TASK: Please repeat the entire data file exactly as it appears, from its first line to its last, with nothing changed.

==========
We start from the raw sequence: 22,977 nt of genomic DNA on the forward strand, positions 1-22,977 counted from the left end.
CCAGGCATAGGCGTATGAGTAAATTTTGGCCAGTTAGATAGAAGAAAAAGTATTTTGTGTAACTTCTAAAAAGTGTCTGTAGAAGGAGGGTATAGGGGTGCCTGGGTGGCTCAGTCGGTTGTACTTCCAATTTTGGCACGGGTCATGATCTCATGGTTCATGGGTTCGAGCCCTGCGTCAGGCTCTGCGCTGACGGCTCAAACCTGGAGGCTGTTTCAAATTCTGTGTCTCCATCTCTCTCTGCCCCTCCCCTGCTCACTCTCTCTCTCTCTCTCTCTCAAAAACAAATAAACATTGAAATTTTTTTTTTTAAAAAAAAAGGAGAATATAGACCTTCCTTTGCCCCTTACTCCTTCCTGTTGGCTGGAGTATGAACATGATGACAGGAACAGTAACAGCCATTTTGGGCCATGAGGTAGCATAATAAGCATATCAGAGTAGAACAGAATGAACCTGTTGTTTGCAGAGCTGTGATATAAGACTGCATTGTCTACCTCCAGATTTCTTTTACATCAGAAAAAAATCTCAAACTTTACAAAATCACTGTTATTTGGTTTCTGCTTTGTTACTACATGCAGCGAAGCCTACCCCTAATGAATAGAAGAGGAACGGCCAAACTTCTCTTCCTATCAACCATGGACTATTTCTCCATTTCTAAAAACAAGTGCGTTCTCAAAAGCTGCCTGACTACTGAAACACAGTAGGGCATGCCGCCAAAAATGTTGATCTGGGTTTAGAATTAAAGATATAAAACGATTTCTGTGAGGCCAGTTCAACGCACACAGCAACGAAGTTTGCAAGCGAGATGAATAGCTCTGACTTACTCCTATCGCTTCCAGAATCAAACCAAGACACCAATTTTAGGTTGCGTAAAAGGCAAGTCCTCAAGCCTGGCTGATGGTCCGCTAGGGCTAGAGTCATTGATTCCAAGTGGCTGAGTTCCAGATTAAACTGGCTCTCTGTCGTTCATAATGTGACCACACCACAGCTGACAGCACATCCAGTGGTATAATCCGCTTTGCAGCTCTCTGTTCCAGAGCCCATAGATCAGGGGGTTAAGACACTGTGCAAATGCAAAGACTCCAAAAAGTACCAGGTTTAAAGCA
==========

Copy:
We start from the raw sequence: 22,977 nt of genomic DNA on the forward strand, positions 1-22,977 counted from the left end.
CCAGGCATAGGCGTATGAGTAAATTTTGGCCAGTTAGATAGAAGAAAAAGTATTTTGTGTAACTTCTAAAAAGTGTCTGTAGAAGGAGGGTATAGGGGTGCCTGGGTGGCTCAGTCGGTTGTACTTCCAATTTTGGCACGGGTCATGATCTCATGGTTCATGGGTTCGAGCCCTGCGTCAGGCTCTGCGCTGACGGCTCAAACCTGGAGGCTGTTTCAAATTCTGTGTCTCCATCTCTCTCTGCCCCTCCCCTGCTCACTCTCTCTCTCTCTCTCTCTCAAAAACAAATAAACATTGAAATTTTTTTTTTTAAAAAAAAAGGAGAATATAGACCTTCCTTTGCCCCTTACTCCTTCCTGTTGGCTGGAGTATGAACATGATGACAGGAACAGTAACAGCCATTTTGGGCCATGAGGTAGCATAATAAGCATATCAGAGTAGAACAGAATGAACCTGTTGTTTGCAGAGCTGTGATATAAGACTGCATTGTCTACCTCCAGATTTCTTTTACATCAGAAAAAAATCTCAAACTTTACAAAATCACTGTTATTTGGTTTCTGCTTTGTTACTACATGCAGCGAAGCCTACCCCTAATGAATAGAAGAGGAACGGCCAAACTTCTCTTCCTATCAACCATGGACTATTTCTCCATTTCTAAAAACAAGTGCGTTCTCAAAAGCTGCCTGACTACTGAAACACAGTAGGGCATGCCGCCAAAAATGTTGATCTGGGTTTAGAATTAAAGATATAAAACGATTTCTGTGAGGCCAGTTCAACGCACACAGCAACGAAGTTTGCAAGCGAGATGAATAGCTCTGACTTACTCCTATCGCTTCCAGAATCAAACCAAGACACCAATTTTAGGTTGCGTAAAAGGCAAGTCCTCAAGCCTGGCTGATGGTCCGCTAGGGCTAGAGTCATTGATTCCAAGTGGCTGAGTTCCAGATTAAACTGGCTCTCTGTCGTTCATAATGTGACCACACCACAGCTGACAGCACATCCAGTGGTATAATCCGCTTTGCAGCTCTCTGTTCCAGAGCCCATAGATCAGGGGGTTAAGACACTGTGCAAATGCAAAGACTCCAAAAAGTACCAGGTTTAAAGCA